British academic Matthew Hedges jailed for life in UAE for spying
A British academic has been sentenced to life in prison for spying in the United Arab Emirates, according to a family spokeswoman.
Matthew Hedges, 31, and a specialist in Middle Eastern studies at Durham University in England, was arrested on May 5 by UAE officials when he was leaving Dubai airport after a research trip.
He had previously been held in solitary confinement for almost six months on spying allegations, but was released on bail last month.
Nikita Bernardi, a spokeswoman for the Hedges family, said that Hedges had been sentenced to “life in prison following a five-minute hearing in which he had no legal representation.”
Hedges’ wife Daniela Tejada — who was present during the hearing — said she was in “complete shock” and that her husband was “shaking when he heard the verdict.”
“This whole case has been handled appallingly from the very beginning with no one taking Matthew’s case seriously,” Tejada said.
“The British government must take a stand now for Matthew, one of their citizens. They say that the UAE is an ally, but the overwhelmingly arbitrary handling of Matt’s case indicates a scarily different reality, for which Matt and I are being made to pay a devastatingly high price.”
— Daniela Tejada (@dtejadav) October 12, 2018
Tejada added that this has been “the worst six months” of her life.
“The UAE authorities should feel ashamed for such an obvious injustice. I am very scared for Matt. I don’t know where they are taking him or what will happen now. Our nightmare has gotten even worse,” Tejada said.
Verdict ‘will have repercussions’ for UAE/UK relations
UK Foreign Secretary Jeremy Hunt said he was “deeply shocked and disappointed” by the verdict.
“Today’s verdict is not what we expected from a friend and trusted partner of the United Kingdom and runs contrary to earlier assurances,” Hunt said.
He added that the UK government has been in close contact with Hedges and his family, and will continue to do “everything possible” to support him.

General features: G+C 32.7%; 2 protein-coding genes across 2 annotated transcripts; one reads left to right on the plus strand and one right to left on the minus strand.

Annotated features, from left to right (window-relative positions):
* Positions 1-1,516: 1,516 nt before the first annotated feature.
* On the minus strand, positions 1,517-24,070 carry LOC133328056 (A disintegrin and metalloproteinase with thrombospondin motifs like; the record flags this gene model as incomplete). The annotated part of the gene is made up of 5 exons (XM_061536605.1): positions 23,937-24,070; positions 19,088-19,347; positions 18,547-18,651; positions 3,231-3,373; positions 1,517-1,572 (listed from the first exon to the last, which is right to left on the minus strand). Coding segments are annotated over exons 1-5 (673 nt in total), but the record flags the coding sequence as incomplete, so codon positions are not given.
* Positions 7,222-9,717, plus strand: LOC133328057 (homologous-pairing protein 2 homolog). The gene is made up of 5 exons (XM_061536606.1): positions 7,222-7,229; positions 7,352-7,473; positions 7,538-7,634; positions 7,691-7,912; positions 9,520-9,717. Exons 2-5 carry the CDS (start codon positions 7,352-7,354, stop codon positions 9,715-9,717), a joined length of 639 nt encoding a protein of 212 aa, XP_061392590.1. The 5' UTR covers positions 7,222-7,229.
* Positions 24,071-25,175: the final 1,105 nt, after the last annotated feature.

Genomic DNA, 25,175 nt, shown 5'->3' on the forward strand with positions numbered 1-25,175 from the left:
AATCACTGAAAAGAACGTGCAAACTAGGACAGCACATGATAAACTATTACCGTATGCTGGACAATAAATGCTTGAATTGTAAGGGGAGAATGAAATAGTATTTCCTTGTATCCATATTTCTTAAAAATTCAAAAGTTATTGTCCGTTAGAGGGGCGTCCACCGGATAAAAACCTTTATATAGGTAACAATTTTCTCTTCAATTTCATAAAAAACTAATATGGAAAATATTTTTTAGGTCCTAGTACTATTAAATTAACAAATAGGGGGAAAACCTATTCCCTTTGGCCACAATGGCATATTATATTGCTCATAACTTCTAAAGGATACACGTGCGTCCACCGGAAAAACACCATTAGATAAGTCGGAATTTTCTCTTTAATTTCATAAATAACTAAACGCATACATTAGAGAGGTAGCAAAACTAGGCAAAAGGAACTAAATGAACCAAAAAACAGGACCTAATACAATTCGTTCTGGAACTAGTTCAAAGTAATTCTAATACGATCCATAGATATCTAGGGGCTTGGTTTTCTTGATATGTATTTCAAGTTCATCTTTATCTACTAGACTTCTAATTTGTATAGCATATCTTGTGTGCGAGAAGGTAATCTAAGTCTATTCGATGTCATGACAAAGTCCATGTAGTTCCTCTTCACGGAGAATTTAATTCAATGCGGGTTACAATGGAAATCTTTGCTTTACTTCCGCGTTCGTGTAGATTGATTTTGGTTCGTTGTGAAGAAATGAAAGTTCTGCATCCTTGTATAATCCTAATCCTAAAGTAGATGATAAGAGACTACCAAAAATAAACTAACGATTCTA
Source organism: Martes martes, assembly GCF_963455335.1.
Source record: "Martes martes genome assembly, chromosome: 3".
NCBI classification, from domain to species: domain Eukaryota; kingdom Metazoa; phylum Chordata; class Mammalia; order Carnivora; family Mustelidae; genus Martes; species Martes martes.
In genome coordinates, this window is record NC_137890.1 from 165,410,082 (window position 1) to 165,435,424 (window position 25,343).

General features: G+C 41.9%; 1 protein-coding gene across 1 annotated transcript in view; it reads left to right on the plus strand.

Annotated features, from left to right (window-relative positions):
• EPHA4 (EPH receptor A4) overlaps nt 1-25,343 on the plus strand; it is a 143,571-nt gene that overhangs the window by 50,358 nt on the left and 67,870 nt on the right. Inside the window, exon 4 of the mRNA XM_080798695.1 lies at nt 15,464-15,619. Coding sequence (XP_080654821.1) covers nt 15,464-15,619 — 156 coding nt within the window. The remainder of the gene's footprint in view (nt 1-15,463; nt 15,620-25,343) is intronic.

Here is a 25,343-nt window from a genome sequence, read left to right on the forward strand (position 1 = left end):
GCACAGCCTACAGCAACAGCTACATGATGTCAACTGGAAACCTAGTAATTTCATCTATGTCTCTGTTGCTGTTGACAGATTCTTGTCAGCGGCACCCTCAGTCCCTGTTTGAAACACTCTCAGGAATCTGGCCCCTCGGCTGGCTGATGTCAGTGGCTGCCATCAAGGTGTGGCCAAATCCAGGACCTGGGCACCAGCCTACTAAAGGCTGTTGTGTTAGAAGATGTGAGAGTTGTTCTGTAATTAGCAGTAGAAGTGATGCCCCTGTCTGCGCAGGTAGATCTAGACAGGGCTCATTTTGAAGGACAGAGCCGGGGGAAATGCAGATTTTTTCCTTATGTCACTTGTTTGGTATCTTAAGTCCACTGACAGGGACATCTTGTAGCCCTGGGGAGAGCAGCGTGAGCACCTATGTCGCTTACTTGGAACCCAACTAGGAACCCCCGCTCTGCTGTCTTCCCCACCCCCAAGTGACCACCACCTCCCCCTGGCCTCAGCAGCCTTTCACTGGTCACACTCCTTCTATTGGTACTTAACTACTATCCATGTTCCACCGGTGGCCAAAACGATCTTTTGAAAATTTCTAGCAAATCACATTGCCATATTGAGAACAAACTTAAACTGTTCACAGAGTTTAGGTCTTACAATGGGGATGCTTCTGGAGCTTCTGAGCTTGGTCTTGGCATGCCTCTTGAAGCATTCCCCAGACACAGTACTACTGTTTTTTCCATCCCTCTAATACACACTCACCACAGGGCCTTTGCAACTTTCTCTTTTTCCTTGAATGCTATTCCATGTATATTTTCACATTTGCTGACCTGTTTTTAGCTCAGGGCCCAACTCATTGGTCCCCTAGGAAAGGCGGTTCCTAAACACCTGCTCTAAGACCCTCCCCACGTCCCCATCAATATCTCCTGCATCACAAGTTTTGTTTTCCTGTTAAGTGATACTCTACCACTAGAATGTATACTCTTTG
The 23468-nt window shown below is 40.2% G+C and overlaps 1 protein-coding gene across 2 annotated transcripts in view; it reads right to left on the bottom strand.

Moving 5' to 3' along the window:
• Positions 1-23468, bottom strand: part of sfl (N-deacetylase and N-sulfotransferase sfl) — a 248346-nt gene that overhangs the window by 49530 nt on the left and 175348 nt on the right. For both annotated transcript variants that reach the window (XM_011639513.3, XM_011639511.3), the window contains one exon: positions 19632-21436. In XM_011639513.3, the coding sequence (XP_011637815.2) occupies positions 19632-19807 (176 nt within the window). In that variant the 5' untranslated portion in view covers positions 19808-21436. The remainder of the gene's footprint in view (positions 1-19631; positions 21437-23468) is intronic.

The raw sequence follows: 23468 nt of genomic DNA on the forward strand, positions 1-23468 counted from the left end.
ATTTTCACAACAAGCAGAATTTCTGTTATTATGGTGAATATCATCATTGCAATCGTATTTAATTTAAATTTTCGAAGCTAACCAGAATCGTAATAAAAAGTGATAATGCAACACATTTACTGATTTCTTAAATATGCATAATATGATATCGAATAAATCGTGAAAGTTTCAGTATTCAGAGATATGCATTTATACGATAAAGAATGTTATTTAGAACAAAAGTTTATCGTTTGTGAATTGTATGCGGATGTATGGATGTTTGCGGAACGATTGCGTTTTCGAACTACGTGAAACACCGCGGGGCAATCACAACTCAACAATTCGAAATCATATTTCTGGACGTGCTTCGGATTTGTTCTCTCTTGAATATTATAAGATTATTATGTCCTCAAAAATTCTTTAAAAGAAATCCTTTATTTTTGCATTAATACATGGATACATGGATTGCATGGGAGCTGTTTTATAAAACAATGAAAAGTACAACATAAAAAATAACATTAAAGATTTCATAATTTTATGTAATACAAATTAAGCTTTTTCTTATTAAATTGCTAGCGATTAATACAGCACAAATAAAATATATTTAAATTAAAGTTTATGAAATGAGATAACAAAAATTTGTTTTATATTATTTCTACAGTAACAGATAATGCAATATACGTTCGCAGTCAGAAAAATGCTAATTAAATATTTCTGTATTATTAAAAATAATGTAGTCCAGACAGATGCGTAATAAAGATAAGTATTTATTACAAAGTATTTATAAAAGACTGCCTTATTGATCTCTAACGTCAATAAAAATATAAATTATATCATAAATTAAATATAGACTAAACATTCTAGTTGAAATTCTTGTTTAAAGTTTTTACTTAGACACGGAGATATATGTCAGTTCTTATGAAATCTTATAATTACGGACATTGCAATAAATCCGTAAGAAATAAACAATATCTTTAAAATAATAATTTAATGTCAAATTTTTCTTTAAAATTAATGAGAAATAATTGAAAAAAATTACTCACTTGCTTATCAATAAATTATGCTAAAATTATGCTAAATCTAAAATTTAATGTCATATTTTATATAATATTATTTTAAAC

“I have repeatedly made clear that the handling of this case by the UAE authorities will have repercussions for the relationship between our two countries, which has to be built on trust,” Hunt said.
“I regret the fact that we have reached this position and I urge the UAE to reconsider.”
The UAE attorney general, Hamad Al Shamsi, announced on October 15 that “a British citizen, has been charged with spying for and on behalf of a Foreign State, jeopardizing the military, economy and political security of the UAE.”
Al Shamsi said that Hedges had entered the UAE “under the ‘cover’ of academic research.”
However, according to a letter posted on Tejada’s Twitter account in October, the 31-year-old had been in the UAE to conduct interviews for his PhD thesis examining civil-military relations in the wake of the Arab Spring.
Interrogated, held in solitary confinement
Hedges’ family spokeswoman said that during his first six weeks of detention, Hedges was “interrogated without a lawyer, or consular access, and held in solitary confinement.”
Bernardi added that he was forced to sign a document in Arabic.
“It has now been disclosed (it) was a confession statement,” she said, adding that the academic doesn’t speak or read Arabic.
— Daniela Tejada (@dtejadav) November 20, 2018
Bernardi then went on to describe the remaining five months in which Hedges had continued to be held in solitary confinement.
“His mental and physical health seriously deteriorated. Matt was fed a cocktail of medication by the prison guards including Xanax, Valium and Ritalin,” she said.
“After four months of solitary confinement he began vomiting on a daily basis.”
On October 29, she said, Hedges was released with an ankle bracelet that monitored his movements and was told to stay in Dubai.